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Bihar’s Queen bee and her swarm

Patiasa village in Muzaffarpur district is a hive of activity where Anita Kumari keeps as busy as a bee as she spearheads a revolution of sorts.

Patiasa village in Muzaffarpur district is a hive of activity where Anita Kumari keeps as busy as a bee as she spearheads a revolution of sorts. Tending honeybees in as many as 250 boxes with the women of the village by her side — they fondly call her ‘queen bee’— to harvest honey for supply to a number of firms outside the village.

The buzz of Patiasa honey of the district,which is famous for its luscious shahi litchis,travelled beyond the village.

And as Anita’s successful business generated a swarm of interest,she also became an example of women empowerment in backward Bihar,entering an NCERT textbook of environmental studies in a Class IV chapter titled “Anita and the honeybees”. She also received the Best Bee Farming award from Rajendra Agriculture University,Pusa,in Samastipur.

The 22-year-old had begun beekeeping some eight years ago to augment her father’s income. She had just two boxes then.

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In the very first year,the teenager earned a profit of Rs 10,000. The success egged her on; her last year’s honey production touched over 100 quintal fetching her Rs 1.5 lakh as profit.

Anita’s journey this far hasn’t been easy,being checkered with not-so-sweet difficulties,the first being a battle for right to education.

“I was in a way cursed to be born in a village where girls are not allowed to study beyond primary schools. And then I was poor too. My father,Janardhan Prasad,had a hand-to-mouth existence,” says Anita.

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While Anita rebelled against parents to go to school,she was also under pressure to help her mother in domestic chores. With her two younger brothers who would mostly loiter around,she also had to think of ways to increase the family income.

“As some village women were already producing honey using desi methods,I decided to take it up in a more systematic manner. My father got me two boxes with his hard-earned money,” says Anita,who is now pursuing a Master’s degree in sociology from Muzaffarpur.

She also underwent training at Pusa Agricultural Institute to learn ways to produce quality honey. “The best way to judge good honey is to put a spoonful in a glass of water. If the entire chunk settles down in glass bottom,without getting even a little diluted with water,then it is the best quality of honey,” she explains.

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Not only her father but her brothers too are part of the business. Her family focuses on tending honeybees drawn to juices of litchi,mustard and sunflowers. So does the entire village with the availability of all three types of plants in the village surroundings.

The raw materials needed for beekeeping are pollen and nectar acquired from flowering plants. Natural and cultivated vegetation,as in the case of Patiasa village,have tremendous potential of producing honey. Honey is harvested in October-November,March and June-July coinciding with cultivation of mustard,litchi and sunflower respectively.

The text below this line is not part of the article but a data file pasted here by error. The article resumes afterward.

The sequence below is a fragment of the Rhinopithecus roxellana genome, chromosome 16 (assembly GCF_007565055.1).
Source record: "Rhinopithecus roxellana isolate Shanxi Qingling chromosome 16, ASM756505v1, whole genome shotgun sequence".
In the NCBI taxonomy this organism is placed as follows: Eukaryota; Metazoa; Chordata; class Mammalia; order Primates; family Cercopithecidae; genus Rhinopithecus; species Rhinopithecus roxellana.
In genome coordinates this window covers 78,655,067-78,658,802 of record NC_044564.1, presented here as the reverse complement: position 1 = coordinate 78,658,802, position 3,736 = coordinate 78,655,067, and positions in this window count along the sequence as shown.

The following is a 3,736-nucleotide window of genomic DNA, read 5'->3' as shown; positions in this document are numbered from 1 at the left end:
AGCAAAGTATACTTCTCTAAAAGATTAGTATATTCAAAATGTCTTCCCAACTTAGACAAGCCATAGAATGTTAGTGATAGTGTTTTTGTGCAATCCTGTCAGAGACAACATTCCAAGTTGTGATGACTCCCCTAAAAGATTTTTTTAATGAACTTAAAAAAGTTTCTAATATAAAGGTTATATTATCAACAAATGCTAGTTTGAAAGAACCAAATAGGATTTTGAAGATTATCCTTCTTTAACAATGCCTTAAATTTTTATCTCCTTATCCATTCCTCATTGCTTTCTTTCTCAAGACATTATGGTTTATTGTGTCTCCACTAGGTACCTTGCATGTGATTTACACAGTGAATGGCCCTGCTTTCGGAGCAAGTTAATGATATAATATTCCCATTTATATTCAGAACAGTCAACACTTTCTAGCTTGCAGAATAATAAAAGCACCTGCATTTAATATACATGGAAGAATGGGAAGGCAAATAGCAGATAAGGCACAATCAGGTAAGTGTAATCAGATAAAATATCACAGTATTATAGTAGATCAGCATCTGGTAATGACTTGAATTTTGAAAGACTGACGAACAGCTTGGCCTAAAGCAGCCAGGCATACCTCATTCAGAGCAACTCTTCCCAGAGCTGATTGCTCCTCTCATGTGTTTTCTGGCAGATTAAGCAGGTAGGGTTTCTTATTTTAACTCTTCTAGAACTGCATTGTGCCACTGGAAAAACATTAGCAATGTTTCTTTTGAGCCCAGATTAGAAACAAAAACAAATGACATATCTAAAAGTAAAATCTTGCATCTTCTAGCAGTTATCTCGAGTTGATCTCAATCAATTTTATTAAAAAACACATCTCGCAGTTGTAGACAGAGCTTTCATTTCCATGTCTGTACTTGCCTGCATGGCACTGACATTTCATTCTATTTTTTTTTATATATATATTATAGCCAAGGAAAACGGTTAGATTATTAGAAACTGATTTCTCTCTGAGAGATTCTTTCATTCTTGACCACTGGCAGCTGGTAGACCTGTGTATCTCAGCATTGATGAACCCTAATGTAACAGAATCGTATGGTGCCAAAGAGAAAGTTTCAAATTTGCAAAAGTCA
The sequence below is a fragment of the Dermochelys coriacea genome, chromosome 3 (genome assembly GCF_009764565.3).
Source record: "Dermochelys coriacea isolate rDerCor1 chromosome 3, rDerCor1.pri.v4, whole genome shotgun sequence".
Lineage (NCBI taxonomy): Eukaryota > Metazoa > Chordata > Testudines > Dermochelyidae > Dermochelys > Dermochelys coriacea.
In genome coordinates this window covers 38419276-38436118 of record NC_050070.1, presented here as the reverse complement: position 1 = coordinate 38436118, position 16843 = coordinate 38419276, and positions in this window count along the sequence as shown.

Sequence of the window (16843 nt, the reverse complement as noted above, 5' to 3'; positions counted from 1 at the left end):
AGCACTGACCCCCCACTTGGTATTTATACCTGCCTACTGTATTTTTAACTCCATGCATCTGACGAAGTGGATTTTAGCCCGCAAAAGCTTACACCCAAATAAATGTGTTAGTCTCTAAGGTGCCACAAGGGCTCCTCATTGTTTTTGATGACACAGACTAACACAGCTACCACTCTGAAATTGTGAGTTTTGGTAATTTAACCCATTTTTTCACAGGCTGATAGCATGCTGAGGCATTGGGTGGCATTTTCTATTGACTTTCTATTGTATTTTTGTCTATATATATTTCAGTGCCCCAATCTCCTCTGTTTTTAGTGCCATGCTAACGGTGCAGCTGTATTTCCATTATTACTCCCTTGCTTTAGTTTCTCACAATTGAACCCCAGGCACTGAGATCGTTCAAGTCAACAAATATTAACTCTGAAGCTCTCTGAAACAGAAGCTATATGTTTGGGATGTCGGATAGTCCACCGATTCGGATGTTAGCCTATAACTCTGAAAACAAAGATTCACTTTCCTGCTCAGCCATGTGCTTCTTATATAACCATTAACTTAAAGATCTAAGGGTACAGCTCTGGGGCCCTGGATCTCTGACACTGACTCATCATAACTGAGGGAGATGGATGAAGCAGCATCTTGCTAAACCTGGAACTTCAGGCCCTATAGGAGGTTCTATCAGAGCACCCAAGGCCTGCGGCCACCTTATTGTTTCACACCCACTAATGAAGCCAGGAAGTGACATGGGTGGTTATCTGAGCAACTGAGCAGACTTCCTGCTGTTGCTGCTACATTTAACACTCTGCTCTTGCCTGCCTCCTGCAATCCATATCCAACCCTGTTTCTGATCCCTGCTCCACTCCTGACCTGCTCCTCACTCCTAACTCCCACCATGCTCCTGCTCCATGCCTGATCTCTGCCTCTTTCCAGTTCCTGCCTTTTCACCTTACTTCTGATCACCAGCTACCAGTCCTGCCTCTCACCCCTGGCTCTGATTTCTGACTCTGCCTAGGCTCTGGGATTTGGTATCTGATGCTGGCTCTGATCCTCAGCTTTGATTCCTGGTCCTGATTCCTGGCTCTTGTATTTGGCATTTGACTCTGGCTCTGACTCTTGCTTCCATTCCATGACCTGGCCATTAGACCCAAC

Anita says,“We keep the boxes in the vicinity of such flowers that have nectar. A box has 30,000-35,000 bees.”

Till 2006,Anita’s fame was confined to her village. Her life and the profile of the village changed after her success story was picked by Unicef. She later encouraged more villagers,especially jobless illiterate women,to join her. Now almost the entire 500-house village is engaged in honey production. Their yield last year was almost 10.000 quintals.

She now wants to market honey under a brand — Anita Brand. Her father insists: “Let us have a processing unit and good storage facility of lead containers,the world will then get to know Anita Honey”.

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Like Anita,many other women like Basanti Devi,Nirmala Devi and Sita Devi have their individual success stories. Nirmala Devi has introduced wooden boxes to tend bees.

Honey production was always known to the village,but it was Anita who gave it a right direction and brought the non-descript village to the forefront,says Nirmala Devi.

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The honey growers want the state government to help set up processing units,storage facilities and a ready market. Anita says: “At present,we are dependent on companies who buy honey at their own terms. We want to be in a position where we can dictate the terms. It can be possible only with the government patronising or supporting Patiasa honey.”

Hasnain Ariz,a Muzaffarpur-based journalist,says beekeeping had been an easy profession for poor farmers as it requires no great skill and little investment. “One wonders why Chief Minister Nitish Kumar has not yet put in place a devoted plan to make Patiasa honey popular.”

First published on: 26-03-2010 at 12:45:38 am
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